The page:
In 2016, UL announced an industry file review for all smoke alarms and smoke detectors to address more than 350 technical changes manufacturers must make to their products to maintain their UL listing. In early 2018, the new and revised requirements in UL 217 and UL 268 were announced and represent the most significant changes to these standards since their initial publication in 1976. New fire and smoke tests were added to both standards, including a flaming polyurethane foam test and smoldering polyurethane test. Products that are being developed to meet the new requirements need to meet two important criteria, increased sensitivity to meet the two new polyurethane foam tests and the ability to distinguish between smoke from fire sources and smoke from cooking sources.

By May 2020, UL will no longer issue a UL listing for current smoke detectors, which do not meet the new UL-217/UL-268 standards. Another good example for smoke alarms is the Kidde 2070 battery-powered detector, which meets the new UL-217 standards and is available now.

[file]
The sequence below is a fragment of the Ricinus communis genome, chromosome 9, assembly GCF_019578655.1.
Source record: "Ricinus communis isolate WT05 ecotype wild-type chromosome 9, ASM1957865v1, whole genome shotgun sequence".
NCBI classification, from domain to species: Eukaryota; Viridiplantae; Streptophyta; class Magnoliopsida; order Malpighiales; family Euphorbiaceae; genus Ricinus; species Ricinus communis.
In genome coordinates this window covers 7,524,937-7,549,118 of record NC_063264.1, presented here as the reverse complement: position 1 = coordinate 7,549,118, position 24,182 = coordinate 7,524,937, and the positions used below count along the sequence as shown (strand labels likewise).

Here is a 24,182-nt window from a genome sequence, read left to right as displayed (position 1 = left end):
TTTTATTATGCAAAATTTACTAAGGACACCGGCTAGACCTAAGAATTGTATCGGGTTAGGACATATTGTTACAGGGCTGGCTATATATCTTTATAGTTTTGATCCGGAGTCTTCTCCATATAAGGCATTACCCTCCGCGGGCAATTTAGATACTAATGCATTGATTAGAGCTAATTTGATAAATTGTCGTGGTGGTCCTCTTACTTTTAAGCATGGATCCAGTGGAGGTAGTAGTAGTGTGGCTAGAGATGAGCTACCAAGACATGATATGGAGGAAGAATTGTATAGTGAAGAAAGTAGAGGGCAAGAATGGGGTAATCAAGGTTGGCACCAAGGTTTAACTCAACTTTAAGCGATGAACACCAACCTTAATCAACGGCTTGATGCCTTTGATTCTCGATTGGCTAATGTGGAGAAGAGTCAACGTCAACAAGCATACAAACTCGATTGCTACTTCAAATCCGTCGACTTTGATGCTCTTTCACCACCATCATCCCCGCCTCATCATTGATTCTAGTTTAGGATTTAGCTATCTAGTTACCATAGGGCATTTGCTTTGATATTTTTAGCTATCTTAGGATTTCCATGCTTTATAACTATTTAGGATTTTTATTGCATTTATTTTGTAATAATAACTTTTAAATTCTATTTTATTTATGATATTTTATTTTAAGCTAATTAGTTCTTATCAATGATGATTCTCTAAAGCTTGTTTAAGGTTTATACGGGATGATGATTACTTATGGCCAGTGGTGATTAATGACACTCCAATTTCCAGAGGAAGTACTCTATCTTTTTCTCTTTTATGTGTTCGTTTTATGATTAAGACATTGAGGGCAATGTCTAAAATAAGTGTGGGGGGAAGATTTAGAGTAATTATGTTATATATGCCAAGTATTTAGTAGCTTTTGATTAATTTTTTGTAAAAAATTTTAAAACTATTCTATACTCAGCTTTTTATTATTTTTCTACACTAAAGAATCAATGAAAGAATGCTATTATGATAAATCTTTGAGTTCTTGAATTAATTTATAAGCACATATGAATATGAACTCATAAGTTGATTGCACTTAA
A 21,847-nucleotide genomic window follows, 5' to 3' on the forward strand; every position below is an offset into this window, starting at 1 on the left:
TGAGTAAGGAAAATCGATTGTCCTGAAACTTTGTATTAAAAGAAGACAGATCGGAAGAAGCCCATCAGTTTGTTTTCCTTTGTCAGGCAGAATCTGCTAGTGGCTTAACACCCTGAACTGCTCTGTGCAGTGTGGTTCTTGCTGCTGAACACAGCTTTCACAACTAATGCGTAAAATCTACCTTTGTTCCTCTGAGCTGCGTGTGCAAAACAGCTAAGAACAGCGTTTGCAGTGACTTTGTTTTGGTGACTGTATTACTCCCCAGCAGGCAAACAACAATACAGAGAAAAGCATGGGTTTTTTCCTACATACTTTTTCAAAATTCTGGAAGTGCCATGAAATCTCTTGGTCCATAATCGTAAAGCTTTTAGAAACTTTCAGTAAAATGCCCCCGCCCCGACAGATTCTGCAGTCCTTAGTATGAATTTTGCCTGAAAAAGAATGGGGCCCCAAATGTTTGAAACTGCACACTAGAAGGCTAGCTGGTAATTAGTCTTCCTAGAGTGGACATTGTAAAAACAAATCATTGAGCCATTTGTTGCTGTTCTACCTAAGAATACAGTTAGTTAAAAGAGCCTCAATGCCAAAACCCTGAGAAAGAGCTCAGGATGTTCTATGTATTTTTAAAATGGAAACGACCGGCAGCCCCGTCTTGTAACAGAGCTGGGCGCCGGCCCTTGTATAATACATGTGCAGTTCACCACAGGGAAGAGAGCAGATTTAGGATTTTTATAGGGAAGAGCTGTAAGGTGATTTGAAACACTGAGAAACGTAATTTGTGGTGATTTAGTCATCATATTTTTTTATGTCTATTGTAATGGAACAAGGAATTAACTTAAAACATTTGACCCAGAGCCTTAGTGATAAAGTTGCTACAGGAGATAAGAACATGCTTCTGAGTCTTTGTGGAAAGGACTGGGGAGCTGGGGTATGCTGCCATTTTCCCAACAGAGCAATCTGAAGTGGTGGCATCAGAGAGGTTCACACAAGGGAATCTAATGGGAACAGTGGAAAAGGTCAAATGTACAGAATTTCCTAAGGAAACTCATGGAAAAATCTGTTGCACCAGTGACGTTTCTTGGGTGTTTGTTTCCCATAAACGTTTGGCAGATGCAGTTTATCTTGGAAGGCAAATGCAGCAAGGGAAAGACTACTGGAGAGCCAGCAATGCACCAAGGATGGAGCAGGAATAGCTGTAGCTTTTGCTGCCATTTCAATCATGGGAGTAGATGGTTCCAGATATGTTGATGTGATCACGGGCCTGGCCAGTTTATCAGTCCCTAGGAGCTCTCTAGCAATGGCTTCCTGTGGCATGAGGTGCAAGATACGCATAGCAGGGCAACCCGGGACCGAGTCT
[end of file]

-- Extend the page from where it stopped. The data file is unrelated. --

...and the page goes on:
The first three minutes are the most important in stopping a fire from spreading. If it is a guest who first finds a fire, they should know where to find a fire extinguisher and how to use it. When seconds count, time spent looking for help or trying to figure out an unfamiliar extinguisher may mean the difference between a diversion and a disaster. The most fundamental part of a fire safety plan is making the effort to prevent a fire from happening in the first place.

Winter boating can be so much fun, but it is also a time when we find creative ways to keep warm. Be careful with portable electric heat sources, and make certain they are safe for use aboard the boat. If you have a propane heater, check the CO detector for proper operation, and do not use the heater in any enclosed space.

I love a good story, especially a happy Christmas story. Hope everyone has a pleasant Christmas season, and please keep the letters coming. Send me an email at patcarson@yachtsmanmagazine.com H